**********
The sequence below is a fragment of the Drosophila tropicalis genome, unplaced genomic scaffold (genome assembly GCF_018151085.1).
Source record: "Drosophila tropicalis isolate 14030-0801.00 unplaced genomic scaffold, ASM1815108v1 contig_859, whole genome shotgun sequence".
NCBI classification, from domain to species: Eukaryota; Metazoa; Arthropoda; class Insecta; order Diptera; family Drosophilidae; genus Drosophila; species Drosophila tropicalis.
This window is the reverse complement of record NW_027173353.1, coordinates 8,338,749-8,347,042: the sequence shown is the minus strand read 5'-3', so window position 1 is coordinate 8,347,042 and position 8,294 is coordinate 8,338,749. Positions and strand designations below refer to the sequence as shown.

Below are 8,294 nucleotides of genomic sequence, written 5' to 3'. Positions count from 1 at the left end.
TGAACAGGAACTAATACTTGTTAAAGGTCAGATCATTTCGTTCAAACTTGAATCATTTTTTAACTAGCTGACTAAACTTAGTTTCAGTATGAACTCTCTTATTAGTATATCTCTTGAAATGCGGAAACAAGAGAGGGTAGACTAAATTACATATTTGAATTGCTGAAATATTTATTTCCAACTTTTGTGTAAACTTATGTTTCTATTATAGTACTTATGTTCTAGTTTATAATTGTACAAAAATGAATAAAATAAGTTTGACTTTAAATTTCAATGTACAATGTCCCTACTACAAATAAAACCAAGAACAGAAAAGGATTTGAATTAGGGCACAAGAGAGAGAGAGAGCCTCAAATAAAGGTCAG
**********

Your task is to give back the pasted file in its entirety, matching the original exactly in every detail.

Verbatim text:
The sequence below is a fragment of the Drosophila tropicalis genome, unplaced genomic scaffold (genome assembly GCF_018151085.1).
Source record: "Drosophila tropicalis isolate 14030-0801.00 unplaced genomic scaffold, ASM1815108v1 contig_859, whole genome shotgun sequence".
NCBI classification, from domain to species: Eukaryota; Metazoa; Arthropoda; class Insecta; order Diptera; family Drosophilidae; genus Drosophila; species Drosophila tropicalis.
This window is the reverse complement of record NW_027173353.1, coordinates 8,338,749-8,347,042: the sequence shown is the minus strand read 5'-3', so window position 1 is coordinate 8,347,042 and position 8,294 is coordinate 8,338,749. Positions and strand designations below refer to the sequence as shown.

Below are 8,294 nucleotides of genomic sequence, written 5' to 3'. Positions count from 1 at the left end.
TGAACAGGAACTAATACTTGTTAAAGGTCAGATCATTTCGTTCAAACTTGAATCATTTTTTAACTAGCTGACTAAACTTAGTTTCAGTATGAACTCTCTTATTAGTATATCTCTTGAAATGCGGAAACAAGAGAGGGTAGACTAAATTACATATTTGAATTGCTGAAATATTTATTTCCAACTTTTGTGTAAACTTATGTTTCTATTATAGTACTTATGTTCTAGTTTATAATTGTACAAAAATGAATAAAATAAGTTTGACTTTAAATTTCAATGTACAATGTCCCTACTACAAATAAAACCAAGAACAGAAAAGGATTTGAATTAGGGCACAAGAGAGAGAGAGAGCCTCAAATAAAGGTCAG